The question is: Do we hold back the majority in order to, hopefully, stop or catch the few cheaters? Or, could we choose to release the majority’s enthusiasm and grow a bigger and richer opportunity space, and endure the few that would cheat no matter what? A trick question: Do managers cheat?
Managers are not leaders. However, if you are currently holding a managerial position and want to make some fundamental differences, here are a few things you can do/lead:
- Ask some colleagues (by that I mean people of all ranks) to take a leisurely 20-minute stroll with you. Don’t talk about work.
- Put on your calendar one hour every week (more if you can) to just chill and reflect.
- Walk around and talk to people causally. This used to be called “management by wandering/walking around.” Google it and rediscover MBWA.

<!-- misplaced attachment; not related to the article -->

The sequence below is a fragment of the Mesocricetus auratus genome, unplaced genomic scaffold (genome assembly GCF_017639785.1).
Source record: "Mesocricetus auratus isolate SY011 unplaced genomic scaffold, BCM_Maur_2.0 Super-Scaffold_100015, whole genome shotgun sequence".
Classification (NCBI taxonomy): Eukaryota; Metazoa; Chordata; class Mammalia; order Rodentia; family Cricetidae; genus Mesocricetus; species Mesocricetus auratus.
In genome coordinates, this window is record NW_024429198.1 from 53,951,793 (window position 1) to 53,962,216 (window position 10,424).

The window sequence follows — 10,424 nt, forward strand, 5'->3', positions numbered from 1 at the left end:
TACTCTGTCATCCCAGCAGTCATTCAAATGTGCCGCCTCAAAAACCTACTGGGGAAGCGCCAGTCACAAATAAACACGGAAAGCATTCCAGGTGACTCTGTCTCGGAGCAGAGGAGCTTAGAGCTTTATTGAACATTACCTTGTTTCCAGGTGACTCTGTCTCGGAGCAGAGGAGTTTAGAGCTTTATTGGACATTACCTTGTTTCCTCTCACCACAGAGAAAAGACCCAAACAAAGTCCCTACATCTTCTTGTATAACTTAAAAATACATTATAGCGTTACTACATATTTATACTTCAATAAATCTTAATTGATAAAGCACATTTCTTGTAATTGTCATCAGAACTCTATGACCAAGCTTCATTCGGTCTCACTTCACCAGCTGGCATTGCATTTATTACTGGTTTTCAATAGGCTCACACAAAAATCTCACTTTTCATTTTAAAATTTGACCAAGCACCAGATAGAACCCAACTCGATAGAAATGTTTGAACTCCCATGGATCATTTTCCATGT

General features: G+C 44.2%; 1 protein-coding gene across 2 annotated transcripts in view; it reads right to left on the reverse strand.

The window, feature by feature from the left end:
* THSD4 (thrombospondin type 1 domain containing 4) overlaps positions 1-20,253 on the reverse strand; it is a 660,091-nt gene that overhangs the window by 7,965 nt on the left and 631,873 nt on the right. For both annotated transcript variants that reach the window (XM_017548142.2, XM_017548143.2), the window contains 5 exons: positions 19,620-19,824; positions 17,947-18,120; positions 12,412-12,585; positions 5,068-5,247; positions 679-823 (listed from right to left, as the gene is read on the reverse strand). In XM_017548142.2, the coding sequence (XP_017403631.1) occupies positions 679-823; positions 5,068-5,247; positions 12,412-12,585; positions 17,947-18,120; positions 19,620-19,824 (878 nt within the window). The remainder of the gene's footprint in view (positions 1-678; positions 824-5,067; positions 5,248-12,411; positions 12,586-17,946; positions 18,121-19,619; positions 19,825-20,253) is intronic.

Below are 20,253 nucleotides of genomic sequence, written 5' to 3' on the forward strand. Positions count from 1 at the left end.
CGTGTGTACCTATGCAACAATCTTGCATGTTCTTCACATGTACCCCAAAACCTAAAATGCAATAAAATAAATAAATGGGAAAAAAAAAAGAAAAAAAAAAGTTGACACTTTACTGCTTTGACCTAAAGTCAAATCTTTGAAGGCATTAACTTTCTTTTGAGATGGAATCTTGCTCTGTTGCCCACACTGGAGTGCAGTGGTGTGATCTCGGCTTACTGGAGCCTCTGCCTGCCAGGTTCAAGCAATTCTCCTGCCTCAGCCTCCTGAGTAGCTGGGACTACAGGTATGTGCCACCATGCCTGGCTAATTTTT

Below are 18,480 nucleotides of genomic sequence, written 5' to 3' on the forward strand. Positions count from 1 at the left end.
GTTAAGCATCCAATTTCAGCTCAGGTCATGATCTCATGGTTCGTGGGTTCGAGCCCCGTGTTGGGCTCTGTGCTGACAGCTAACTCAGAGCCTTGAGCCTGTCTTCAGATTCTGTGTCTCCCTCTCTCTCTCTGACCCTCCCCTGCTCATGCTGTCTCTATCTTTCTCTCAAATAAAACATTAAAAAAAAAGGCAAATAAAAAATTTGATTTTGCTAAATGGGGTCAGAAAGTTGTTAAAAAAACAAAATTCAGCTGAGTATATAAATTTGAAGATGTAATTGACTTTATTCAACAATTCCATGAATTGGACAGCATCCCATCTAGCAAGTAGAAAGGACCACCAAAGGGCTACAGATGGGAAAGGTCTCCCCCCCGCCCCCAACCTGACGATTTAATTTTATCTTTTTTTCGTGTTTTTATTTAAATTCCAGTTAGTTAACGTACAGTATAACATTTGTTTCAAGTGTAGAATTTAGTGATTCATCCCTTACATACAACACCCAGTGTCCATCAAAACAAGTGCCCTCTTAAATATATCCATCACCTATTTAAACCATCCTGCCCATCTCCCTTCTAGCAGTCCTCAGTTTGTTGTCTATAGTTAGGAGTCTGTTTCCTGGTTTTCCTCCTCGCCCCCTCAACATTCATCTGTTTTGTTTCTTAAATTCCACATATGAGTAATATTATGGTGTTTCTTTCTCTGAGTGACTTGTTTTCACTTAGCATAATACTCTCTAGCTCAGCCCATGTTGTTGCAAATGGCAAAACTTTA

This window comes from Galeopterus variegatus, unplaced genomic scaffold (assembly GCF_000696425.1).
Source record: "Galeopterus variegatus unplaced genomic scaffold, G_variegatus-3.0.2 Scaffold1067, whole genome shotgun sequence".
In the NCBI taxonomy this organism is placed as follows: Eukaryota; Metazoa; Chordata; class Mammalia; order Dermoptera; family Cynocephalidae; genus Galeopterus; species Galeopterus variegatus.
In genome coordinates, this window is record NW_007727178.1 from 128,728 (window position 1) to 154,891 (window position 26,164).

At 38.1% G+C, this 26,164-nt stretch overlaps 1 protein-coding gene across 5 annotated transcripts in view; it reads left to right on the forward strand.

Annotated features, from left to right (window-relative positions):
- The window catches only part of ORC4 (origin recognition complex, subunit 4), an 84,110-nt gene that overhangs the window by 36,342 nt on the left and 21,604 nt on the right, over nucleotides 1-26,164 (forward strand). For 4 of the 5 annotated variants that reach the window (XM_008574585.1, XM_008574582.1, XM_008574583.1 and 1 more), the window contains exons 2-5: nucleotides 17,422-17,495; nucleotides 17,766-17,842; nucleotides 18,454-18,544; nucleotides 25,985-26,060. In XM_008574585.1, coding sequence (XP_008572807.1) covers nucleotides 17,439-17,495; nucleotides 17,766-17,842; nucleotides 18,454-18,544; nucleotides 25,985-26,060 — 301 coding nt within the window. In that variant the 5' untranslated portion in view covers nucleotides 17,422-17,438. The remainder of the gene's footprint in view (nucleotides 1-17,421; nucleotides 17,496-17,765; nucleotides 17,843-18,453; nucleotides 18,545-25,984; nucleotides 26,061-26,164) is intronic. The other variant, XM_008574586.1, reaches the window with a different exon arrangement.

- Write some notes of appreciation to individuals who report to you.
- Bring some interesting and tasty food to the office every so often.
I have no doubt that you can come up with more ideas during that “hour” of reflection. If so, please share with us.
Enjoy your week at work. Till next time,
Staying Sane and Charging Ahead.
Direct Contact: firstname.lastname@example.org
Editor’s note: Dr. Yang has a PhD in Management from the Wharton Business School of the University of Pennsylvania. She taught at Wharton for a number of years, and consulted for small groups and small organizations and on cross-cultural issues. Her professional worldview comprises three pillars: 1. All organizations are social systems in which elements are inter-related. 2. To improve organizations, the focus should be on the positive dimensions on which to build. This philosophical foundation is Appreciative Inquiry. 3. Yang subscribes to the methodological perspective that she is part of the instrument from which to gain quality data from respondents, and with which to compare and contrast with others’ realities.